Myths are clues to the spiritual potentialities of the human life.
Between meetings and mad dashes to the store to make sure my fridge is fully stocked for Thanksgiving, I was scanning news headlines when a New York Times article by David Brooks caught my eye. The article about fighting the spiritual void struck a chord on many levels. But, it was the Joseph Campbell quote that caused me to pause. Myths inspire and instruct. They can serve as a compass and create context for the human experience.
I’ve seen the power of such as a volunteer for the Chicago Architecture Center’s educational programs. Our flagship program is a 90-minute journey covering Chicago’s history and architectural heritage. On this tour, we step inside the restored entry of the London House hotel (formerly the London Guarantee Building) where we recite a variation of the ancient Athenian Oath inscribed above the doorway.
London House Rotunda, 85 E. Wacker Drive, Chicago, IL 60601
As we talk about the oath, students gain a sense of connection to a democracy thousands of years ago and what it means to be a citizen. We build on this inspiration with a visit to Heald Square for a stellar view of iconic Chicago skyscrapers and to reflect upon the quote below the statue of George Washington, Robert Morris and Haym Solomon and the ideals of America.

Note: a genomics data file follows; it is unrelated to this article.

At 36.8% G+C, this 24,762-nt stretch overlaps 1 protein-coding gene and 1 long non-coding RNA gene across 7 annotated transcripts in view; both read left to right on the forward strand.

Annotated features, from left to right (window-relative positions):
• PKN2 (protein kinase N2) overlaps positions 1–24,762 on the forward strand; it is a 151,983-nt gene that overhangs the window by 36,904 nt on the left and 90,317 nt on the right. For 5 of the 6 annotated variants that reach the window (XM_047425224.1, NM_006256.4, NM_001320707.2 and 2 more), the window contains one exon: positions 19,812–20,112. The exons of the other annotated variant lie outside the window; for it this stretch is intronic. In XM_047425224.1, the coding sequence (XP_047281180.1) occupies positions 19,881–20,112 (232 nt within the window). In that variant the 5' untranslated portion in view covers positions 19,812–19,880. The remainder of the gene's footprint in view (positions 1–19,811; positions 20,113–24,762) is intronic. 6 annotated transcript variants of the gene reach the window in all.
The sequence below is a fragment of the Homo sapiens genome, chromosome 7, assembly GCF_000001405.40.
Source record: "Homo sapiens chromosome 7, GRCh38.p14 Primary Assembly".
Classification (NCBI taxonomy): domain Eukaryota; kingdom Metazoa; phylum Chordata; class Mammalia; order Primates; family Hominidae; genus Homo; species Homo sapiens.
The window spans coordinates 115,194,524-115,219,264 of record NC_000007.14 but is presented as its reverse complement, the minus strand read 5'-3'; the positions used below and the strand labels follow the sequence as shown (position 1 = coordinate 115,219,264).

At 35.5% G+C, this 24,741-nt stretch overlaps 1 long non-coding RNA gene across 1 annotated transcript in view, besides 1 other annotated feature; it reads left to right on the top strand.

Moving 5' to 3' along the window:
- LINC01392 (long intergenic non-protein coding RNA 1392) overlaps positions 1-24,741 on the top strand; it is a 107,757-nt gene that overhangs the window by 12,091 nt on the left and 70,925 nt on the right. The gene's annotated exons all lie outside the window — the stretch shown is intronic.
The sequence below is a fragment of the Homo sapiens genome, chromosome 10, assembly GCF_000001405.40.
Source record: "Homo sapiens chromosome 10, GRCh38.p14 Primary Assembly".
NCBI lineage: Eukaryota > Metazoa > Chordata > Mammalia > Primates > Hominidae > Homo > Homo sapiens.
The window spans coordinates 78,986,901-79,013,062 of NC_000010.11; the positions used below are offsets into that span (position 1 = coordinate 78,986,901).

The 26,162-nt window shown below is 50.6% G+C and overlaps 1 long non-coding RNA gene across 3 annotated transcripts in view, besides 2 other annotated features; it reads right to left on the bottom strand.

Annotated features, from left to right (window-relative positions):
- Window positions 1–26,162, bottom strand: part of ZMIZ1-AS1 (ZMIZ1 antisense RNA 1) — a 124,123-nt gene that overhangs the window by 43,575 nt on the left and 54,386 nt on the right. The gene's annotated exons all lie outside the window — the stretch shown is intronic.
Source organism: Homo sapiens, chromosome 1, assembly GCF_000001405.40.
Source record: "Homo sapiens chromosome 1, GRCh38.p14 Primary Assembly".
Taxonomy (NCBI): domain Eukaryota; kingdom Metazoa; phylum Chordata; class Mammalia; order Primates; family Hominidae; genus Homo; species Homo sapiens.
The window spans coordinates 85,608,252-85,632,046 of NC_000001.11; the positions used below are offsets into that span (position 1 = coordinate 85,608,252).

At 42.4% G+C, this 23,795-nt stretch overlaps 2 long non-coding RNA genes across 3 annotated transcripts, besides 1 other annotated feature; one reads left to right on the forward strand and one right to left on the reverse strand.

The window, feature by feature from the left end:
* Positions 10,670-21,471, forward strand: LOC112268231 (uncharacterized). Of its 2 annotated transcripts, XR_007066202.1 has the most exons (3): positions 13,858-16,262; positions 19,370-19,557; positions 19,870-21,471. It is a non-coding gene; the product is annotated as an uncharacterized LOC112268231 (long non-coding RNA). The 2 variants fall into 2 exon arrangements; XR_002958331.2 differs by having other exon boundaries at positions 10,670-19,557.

By the end of the tour students are most impressed with how the buildings and places visited have a story to tell and there’s meaning behind them. They may not realize it, but they are experiencing how stories and myths can connect us to our history and each other, and can serve to inspire, instruct and guide us.
As you sit down for Thanksgiving with family and friends, take some time to discuss and reflect upon the stories and myths that have shaped and informed your lives.
Lead-IR Advisors, Inc.